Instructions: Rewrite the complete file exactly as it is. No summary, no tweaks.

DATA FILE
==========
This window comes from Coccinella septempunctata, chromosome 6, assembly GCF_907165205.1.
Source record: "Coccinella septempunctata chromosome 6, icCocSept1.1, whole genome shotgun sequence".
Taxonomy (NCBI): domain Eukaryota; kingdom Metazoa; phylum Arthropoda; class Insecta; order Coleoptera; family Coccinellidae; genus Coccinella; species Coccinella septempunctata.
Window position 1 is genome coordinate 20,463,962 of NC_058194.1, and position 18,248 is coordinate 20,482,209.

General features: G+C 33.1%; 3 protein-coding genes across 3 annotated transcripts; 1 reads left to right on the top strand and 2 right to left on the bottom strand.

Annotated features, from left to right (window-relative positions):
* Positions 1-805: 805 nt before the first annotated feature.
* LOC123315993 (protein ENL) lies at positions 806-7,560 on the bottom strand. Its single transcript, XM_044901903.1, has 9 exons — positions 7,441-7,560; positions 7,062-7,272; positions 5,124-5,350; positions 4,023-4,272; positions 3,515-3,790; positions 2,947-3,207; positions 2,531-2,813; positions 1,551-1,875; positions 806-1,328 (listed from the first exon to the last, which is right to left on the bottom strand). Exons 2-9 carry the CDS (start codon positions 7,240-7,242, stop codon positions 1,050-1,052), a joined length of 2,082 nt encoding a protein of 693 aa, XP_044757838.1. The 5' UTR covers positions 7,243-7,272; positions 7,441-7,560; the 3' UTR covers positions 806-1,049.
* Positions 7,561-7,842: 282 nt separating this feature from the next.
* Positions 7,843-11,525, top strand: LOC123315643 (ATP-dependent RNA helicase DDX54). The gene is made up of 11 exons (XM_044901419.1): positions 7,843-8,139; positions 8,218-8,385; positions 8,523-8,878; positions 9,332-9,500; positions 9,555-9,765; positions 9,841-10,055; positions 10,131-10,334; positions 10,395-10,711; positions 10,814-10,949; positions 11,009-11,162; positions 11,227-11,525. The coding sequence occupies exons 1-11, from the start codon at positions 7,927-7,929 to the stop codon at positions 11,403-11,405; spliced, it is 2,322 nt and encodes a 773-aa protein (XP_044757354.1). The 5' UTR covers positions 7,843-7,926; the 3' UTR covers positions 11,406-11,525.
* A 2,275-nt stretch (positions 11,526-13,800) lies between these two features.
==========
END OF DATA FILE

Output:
This window comes from Coccinella septempunctata, chromosome 6, assembly GCF_907165205.1.
Source record: "Coccinella septempunctata chromosome 6, icCocSept1.1, whole genome shotgun sequence".
Taxonomy (NCBI): domain Eukaryota; kingdom Metazoa; phylum Arthropoda; class Insecta; order Coleoptera; family Coccinellidae; genus Coccinella; species Coccinella septempunctata.
Window position 1 is genome coordinate 20,463,962 of NC_058194.1, and position 18,248 is coordinate 20,482,209.

General features: G+C 33.1%; 3 protein-coding genes across 3 annotated transcripts; 1 reads left to right on the top strand and 2 right to left on the bottom strand.

Annotated features, from left to right (window-relative positions):
* Positions 1-805: 805 nt before the first annotated feature.
* LOC123315993 (protein ENL) lies at positions 806-7,560 on the bottom strand. Its single transcript, XM_044901903.1, has 9 exons — positions 7,441-7,560; positions 7,062-7,272; positions 5,124-5,350; positions 4,023-4,272; positions 3,515-3,790; positions 2,947-3,207; positions 2,531-2,813; positions 1,551-1,875; positions 806-1,328 (listed from the first exon to the last, which is right to left on the bottom strand). Exons 2-9 carry the CDS (start codon positions 7,240-7,242, stop codon positions 1,050-1,052), a joined length of 2,082 nt encoding a protein of 693 aa, XP_044757838.1. The 5' UTR covers positions 7,243-7,272; positions 7,441-7,560; the 3' UTR covers positions 806-1,049.
* Positions 7,561-7,842: 282 nt separating this feature from the next.
* Positions 7,843-11,525, top strand: LOC123315643 (ATP-dependent RNA helicase DDX54). The gene is made up of 11 exons (XM_044901419.1): positions 7,843-8,139; positions 8,218-8,385; positions 8,523-8,878; positions 9,332-9,500; positions 9,555-9,765; positions 9,841-10,055; positions 10,131-10,334; positions 10,395-10,711; positions 10,814-10,949; positions 11,009-11,162; positions 11,227-11,525. The coding sequence occupies exons 1-11, from the start codon at positions 7,927-7,929 to the stop codon at positions 11,403-11,405; spliced, it is 2,322 nt and encodes a 773-aa protein (XP_044757354.1). The 5' UTR covers positions 7,843-7,926; the 3' UTR covers positions 11,406-11,525.
* A 2,275-nt stretch (positions 11,526-13,800) lies between these two features.